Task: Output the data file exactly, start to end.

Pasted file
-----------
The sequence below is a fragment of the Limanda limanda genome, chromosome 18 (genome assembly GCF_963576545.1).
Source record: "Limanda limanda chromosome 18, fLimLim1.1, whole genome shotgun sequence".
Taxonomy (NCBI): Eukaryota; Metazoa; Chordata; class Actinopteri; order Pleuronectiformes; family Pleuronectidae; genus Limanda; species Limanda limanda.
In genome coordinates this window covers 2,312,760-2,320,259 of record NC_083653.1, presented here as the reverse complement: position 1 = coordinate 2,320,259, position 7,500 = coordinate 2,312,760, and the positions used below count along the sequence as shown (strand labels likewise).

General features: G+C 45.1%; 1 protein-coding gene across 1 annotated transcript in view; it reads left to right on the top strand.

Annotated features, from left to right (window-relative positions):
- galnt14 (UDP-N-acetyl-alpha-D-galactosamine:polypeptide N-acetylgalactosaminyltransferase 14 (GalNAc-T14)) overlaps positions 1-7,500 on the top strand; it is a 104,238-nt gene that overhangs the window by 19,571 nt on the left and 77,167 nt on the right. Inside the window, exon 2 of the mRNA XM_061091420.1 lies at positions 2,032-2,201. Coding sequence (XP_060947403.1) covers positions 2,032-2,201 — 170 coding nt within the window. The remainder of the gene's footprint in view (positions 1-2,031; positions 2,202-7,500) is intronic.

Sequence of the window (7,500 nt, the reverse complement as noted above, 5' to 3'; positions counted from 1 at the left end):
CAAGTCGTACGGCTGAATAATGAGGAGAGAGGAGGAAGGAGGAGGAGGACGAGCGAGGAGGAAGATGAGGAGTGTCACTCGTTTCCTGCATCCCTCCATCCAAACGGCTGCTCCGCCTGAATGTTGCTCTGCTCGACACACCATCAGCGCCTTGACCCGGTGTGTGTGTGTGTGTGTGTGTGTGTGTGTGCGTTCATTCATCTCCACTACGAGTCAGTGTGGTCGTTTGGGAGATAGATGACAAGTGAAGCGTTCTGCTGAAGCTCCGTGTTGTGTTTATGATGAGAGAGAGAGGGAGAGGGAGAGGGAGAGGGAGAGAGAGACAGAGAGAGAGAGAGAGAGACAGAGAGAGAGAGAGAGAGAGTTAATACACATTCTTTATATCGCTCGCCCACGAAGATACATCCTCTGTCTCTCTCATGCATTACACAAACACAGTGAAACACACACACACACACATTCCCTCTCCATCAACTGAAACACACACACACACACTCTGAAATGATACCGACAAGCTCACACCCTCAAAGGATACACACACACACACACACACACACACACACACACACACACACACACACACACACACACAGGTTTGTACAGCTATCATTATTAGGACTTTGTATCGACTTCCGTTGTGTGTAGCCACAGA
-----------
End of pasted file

The sequence below is a fragment of the Limanda limanda genome, chromosome 18 (genome assembly GCF_963576545.1).
Source record: "Limanda limanda chromosome 18, fLimLim1.1, whole genome shotgun sequence".
Taxonomy (NCBI): Eukaryota; Metazoa; Chordata; class Actinopteri; order Pleuronectiformes; family Pleuronectidae; genus Limanda; species Limanda limanda.
In genome coordinates this window covers 2,312,760-2,320,259 of record NC_083653.1, presented here as the reverse complement: position 1 = coordinate 2,320,259, position 7,500 = coordinate 2,312,760, and the positions used below count along the sequence as shown (strand labels likewise).

General features: G+C 45.1%; 1 protein-coding gene across 1 annotated transcript in view; it reads left to right on the top strand.

Annotated features, from left to right (window-relative positions):
- galnt14 (UDP-N-acetyl-alpha-D-galactosamine:polypeptide N-acetylgalactosaminyltransferase 14 (GalNAc-T14)) overlaps positions 1-7,500 on the top strand; it is a 104,238-nt gene that overhangs the window by 19,571 nt on the left and 77,167 nt on the right. Inside the window, exon 2 of the mRNA XM_061091420.1 lies at positions 2,032-2,201. Coding sequence (XP_060947403.1) covers positions 2,032-2,201 — 170 coding nt within the window. The remainder of the gene's footprint in view (positions 1-2,031; positions 2,202-7,500) is intronic.

Sequence of the window (7,500 nt, the reverse complement as noted above, 5' to 3'; positions counted from 1 at the left end):
CAAGTCGTACGGCTGAATAATGAGGAGAGAGGAGGAAGGAGGAGGAGGACGAGCGAGGAGGAAGATGAGGAGTGTCACTCGTTTCCTGCATCCCTCCATCCAAACGGCTGCTCCGCCTGAATGTTGCTCTGCTCGACACACCATCAGCGCCTTGACCCGGTGTGTGTGTGTGTGTGTGTGTGTGTGTGTGCGTTCATTCATCTCCACTACGAGTCAGTGTGGTCGTTTGGGAGATAGATGACAAGTGAAGCGTTCTGCTGAAGCTCCGTGTTGTGTTTATGATGAGAGAGAGAGGGAGAGGGAGAGGGAGAGGGAGAGAGAGACAGAGAGAGAGAGAGAGAGACAGAGAGAGAGAGAGAGAGAGTTAATACACATTCTTTATATCGCTCGCCCACGAAGATACATCCTCTGTCTCTCTCATGCATTACACAAACACAGTGAAACACACACACACACACATTCCCTCTCCATCAACTGAAACACACACACACACACTCTGAAATGATACCGACAAGCTCACACCCTCAAAGGATACACACACACACACACACACACACACACACACACACACACACACACACACACACACACAGGTTTGTACAGCTATCATTATTAGGACTTTGTATCGACTTCCGTTGTGTGTAGCCACAGA